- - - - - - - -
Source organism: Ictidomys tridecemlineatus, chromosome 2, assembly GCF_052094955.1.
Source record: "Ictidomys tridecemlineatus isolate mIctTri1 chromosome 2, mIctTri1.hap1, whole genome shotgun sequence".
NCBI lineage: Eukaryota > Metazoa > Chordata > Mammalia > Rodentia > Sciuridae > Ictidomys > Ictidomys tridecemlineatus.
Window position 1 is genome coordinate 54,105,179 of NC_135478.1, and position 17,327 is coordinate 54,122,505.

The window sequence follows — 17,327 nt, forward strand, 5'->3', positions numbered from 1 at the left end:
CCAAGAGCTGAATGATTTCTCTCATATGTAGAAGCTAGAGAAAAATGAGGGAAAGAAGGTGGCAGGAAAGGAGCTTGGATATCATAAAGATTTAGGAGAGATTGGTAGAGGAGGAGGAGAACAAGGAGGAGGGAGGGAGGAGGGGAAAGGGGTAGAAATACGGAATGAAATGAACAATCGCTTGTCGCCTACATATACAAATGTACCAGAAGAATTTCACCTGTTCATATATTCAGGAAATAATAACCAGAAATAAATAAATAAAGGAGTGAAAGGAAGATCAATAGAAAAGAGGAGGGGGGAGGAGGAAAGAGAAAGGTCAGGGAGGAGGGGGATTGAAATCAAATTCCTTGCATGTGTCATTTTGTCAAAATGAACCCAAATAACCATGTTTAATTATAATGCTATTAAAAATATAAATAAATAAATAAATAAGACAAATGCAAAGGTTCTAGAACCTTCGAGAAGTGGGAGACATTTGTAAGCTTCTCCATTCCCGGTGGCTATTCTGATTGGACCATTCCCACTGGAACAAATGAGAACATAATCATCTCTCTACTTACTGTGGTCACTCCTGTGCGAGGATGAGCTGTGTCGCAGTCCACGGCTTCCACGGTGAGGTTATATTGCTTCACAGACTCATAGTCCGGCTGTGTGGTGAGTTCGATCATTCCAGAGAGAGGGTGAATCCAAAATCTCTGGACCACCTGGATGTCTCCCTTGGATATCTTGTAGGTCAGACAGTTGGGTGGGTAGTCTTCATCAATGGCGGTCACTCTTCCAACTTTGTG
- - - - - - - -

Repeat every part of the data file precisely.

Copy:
Source organism: Ictidomys tridecemlineatus, chromosome 2, assembly GCF_052094955.1.
Source record: "Ictidomys tridecemlineatus isolate mIctTri1 chromosome 2, mIctTri1.hap1, whole genome shotgun sequence".
NCBI lineage: Eukaryota > Metazoa > Chordata > Mammalia > Rodentia > Sciuridae > Ictidomys > Ictidomys tridecemlineatus.
Window position 1 is genome coordinate 54,105,179 of NC_135478.1, and position 17,327 is coordinate 54,122,505.

The window sequence follows — 17,327 nt, forward strand, 5'->3', positions numbered from 1 at the left end:
CCAAGAGCTGAATGATTTCTCTCATATGTAGAAGCTAGAGAAAAATGAGGGAAAGAAGGTGGCAGGAAAGGAGCTTGGATATCATAAAGATTTAGGAGAGATTGGTAGAGGAGGAGGAGAACAAGGAGGAGGGAGGGAGGAGGGGAAAGGGGTAGAAATACGGAATGAAATGAACAATCGCTTGTCGCCTACATATACAAATGTACCAGAAGAATTTCACCTGTTCATATATTCAGGAAATAATAACCAGAAATAAATAAATAAAGGAGTGAAAGGAAGATCAATAGAAAAGAGGAGGGGGGAGGAGGAAAGAGAAAGGTCAGGGAGGAGGGGGATTGAAATCAAATTCCTTGCATGTGTCATTTTGTCAAAATGAACCCAAATAACCATGTTTAATTATAATGCTATTAAAAATATAAATAAATAAATAAATAAGACAAATGCAAAGGTTCTAGAACCTTCGAGAAGTGGGAGACATTTGTAAGCTTCTCCATTCCCGGTGGCTATTCTGATTGGACCATTCCCACTGGAACAAATGAGAACATAATCATCTCTCTACTTACTGTGGTCACTCCTGTGCGAGGATGAGCTGTGTCGCAGTCCACGGCTTCCACGGTGAGGTTATATTGCTTCACAGACTCATAGTCCGGCTGTGTGGTGAGTTCGATCATTCCAGAGAGAGGGTGAATCCAAAATCTCTGGACCACCTGGATGTCTCCCTTGGATATCTTGTAGGTCAGACAGTTGGGTGGGTAGTCTTCATCAATGGCGGTCACTCTTCCAACTTTGTG